Documentary Features Movies

Bazaar Jumpers
(Pao Ku Shao Nian,

Director – Zhiqiang Hao – 2012 – China – Cert. N/C PG – 61m


Two Uyghur boys and their parkour team in Northern China hone their skills for an upcoming “China proper” tournament in Beijing – now available to rent online in the new Chinese Cinema Season 2021 in the UK & Ireland as part of the Approaching Reality documentary strand until Wednesday, May 12th


(1) Please read this review before watching because the recommended N/C PG certificate, while completely legal, perhaps ought to be higher because of one particular sequence (detailed in the final Spoiler Alert paragraph).

(2) The title seems to vary between Bazaar Jumper (singular) and Bazaar Jumpers (plural) on the film’s promotional literature. I’ve gone with the plural as that’s what’s on the film print. The singular is on the trailer below.

Urumqi, Xinjiang, one of the parts of Northern China with a large Uyghur section of the population. That’s not really writ large here, and as I was watching I was wondering what the spoken language was until I worked out it was Uyghur. The film is ostensibly about a group of late teenage, Muslim boys obsessed with parkour (free running), a physical craze in which obstacles such as buildings, walls and street furniture are climbed or traversed rather than gone around. As the documentary proceeds, though, you become aware of a subtle undercurrent: these kids are marginalised by a combination of politics, geography and ethnic origin. They talk about “China proper” meaning the bit where everything happens and in which they themselves don’t happen to live.

The boys have called themselves the ESP Crew. Xerali their leader is motivated by the spectacular acrobatics of movie and martial arts star Jackie Chan and we see him watching the odd movie clip. He believes that if they hone his parkour skills well enough, he too could become a movie star. It’s all about exposure. His dream is to compete in China’s debut upcoming parkour tournament in Beijing. The travel and accommodation required puts it out of reach, but Xerali is determined to raise the money. It proves a bigger task than he imagined. “No-one in China proper knows anything about brands from Xinjiang”, he’s told as he approaches possible sources of finance, “so you won’t find any sponsors.”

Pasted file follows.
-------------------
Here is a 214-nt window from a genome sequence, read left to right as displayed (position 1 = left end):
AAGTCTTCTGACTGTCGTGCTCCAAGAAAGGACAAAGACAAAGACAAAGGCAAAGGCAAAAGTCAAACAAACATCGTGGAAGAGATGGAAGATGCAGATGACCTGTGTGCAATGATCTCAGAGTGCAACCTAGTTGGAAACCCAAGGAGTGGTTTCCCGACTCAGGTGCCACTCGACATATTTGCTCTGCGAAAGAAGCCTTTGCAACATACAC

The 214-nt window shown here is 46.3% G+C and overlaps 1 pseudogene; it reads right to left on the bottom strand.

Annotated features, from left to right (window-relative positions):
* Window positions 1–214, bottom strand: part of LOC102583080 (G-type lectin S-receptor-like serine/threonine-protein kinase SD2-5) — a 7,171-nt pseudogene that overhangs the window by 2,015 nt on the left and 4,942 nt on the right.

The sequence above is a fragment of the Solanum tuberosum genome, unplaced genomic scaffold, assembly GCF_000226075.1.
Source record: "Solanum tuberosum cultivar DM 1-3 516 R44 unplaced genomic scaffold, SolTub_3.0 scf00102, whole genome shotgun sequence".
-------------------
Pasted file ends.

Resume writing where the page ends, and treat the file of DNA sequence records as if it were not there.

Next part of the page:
Eventually, Xerali manages to get financial help from family members, although their single parent mother despairs at the fact that they won’t go out and get a job to support the family (a conflict with which many arts and sports practitioners have grappled over the years) while the father who abandoned them, when they track him down in a nearby city, claims not to have any money. When Xerali and his team mate Sadam reach Beijing and view the competition course under construction, they are ecstatic. Will they be able to cope with the inevitable pressure of the competition?

This film came about because Zhiqiang was filming the boys in training and helped them put together the video pitch that got two of them into the Beijing competition. This means there’s a lot of footage of them training, jumping from rooftop to rooftop, throwing themselves against walls and so forth. It’s surprisingly compelling, perhaps because you know it to be both real and something tied up with the boys’ deep and heartfelt expectations of what life can offer them. Their discipline in their pursuit of excellence is impressive, with Xerali dropping out of school to concentrate on his training.

At the same time, the self-starter nature of all this puts it outside of any regulatory framework. A warning caption at the start advises viewers not to copy any of the moves shown unless they know exactly what they’re doing. Zhiqiang has good reason for putting this there. A showstopping rooftop to rooftop jumping video about 20 minutes in shows four ESP members in turn leaping from a rooftop to a lower one. Watching successful jumps, it’s easy to forget how dangerous this is.

*** Spoiler Alert ***

After three successful landings, the fourth of the four jumpers doesn’t quite make the distance and we watch horrified as he struggles to cling to the side of the building before dropping out of the bottom of the frame followed by an intertitle explaining that he was badly injured and hospitalised. While the rest of the film is fascinating on its own terms, this particular image resonates so deeply in the subconscious that it’s the one you’ll take away with you from the film, detracting from everything else here. Wisely, the filmmakers have omitted it from the trailer. I’m not enough of a child psychologist to say whether a UK PG rating would be high enough for this, or whether it should in fact be higher. As an adult viewer however I’m glad it wasn’t cut out.

Bazaar Jumpers is now available to rent online in the new Chinese Cinema Season 2021 in the UK & Ireland as part of the Approaching Reality documentary strand until Wednesday, May 12th.


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